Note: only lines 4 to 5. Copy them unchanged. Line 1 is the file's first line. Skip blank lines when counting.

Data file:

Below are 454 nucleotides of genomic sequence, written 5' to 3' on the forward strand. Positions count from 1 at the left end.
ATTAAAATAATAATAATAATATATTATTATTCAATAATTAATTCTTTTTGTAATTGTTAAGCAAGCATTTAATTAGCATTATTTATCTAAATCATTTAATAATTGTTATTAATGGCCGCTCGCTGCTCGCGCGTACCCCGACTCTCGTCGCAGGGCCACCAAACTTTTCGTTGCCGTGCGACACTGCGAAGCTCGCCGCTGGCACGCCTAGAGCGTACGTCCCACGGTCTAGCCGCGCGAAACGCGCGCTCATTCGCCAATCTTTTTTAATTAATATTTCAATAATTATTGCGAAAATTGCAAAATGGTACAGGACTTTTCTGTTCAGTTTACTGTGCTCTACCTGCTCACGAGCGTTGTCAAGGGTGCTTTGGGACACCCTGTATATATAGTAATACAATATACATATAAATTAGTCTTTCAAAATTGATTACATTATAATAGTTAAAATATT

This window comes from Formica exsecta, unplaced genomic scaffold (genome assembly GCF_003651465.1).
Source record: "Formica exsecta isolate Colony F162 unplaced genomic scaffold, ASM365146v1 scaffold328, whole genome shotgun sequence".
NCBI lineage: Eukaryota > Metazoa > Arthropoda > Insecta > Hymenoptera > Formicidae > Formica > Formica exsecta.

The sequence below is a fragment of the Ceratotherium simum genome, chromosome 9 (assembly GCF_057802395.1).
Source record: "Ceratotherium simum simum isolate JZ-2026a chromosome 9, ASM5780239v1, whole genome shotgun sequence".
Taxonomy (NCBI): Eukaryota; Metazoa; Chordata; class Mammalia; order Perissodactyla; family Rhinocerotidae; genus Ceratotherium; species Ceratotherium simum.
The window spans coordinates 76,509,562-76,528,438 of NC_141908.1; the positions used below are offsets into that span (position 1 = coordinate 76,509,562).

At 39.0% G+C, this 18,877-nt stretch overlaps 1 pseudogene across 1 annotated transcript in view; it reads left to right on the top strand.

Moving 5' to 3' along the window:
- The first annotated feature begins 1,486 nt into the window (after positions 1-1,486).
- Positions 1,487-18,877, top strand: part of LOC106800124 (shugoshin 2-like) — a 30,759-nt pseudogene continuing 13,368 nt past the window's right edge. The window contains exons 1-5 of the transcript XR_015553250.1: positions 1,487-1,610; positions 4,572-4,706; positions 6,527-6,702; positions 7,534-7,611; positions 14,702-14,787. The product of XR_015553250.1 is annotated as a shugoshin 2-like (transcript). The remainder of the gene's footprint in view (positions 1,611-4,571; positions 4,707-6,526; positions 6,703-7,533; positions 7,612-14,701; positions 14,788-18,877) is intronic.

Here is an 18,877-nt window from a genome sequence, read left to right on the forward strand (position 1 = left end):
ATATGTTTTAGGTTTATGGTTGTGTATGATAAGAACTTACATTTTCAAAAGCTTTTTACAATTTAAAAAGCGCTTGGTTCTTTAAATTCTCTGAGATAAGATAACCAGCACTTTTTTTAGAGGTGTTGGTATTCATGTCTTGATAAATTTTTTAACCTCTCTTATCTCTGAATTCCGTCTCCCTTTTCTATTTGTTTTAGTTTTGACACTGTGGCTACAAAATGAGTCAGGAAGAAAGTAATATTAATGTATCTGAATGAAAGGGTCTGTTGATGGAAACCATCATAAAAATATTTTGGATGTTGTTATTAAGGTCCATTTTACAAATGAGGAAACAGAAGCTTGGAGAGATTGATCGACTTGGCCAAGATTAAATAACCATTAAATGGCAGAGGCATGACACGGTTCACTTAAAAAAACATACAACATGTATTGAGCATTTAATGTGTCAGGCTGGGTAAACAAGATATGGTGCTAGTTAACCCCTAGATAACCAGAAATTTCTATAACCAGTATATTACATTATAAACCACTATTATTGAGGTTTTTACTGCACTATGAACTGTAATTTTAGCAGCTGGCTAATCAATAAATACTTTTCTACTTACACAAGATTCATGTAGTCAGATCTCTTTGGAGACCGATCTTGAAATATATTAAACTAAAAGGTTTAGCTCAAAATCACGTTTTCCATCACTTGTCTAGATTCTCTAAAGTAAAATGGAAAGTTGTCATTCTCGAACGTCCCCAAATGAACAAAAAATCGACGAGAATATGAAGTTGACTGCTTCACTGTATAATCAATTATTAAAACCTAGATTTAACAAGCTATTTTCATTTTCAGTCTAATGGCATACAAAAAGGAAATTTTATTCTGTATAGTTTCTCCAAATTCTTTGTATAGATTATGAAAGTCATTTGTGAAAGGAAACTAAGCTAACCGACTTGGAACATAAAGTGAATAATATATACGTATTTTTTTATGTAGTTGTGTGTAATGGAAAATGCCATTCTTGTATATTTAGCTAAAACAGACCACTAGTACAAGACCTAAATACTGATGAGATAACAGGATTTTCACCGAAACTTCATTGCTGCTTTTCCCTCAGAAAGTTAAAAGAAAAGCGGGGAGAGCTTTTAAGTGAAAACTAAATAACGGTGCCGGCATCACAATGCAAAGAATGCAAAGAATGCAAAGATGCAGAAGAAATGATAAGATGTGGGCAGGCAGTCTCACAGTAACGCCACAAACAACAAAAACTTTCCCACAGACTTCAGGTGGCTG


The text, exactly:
Source record: "Formica exsecta isolate Colony F162 unplaced genomic scaffold, ASM365146v1 scaffold328, whole genome shotgun sequence".
NCBI lineage: Eukaryota > Metazoa > Arthropoda > Insecta > Hymenoptera > Formicidae > Formica > Formica exsecta.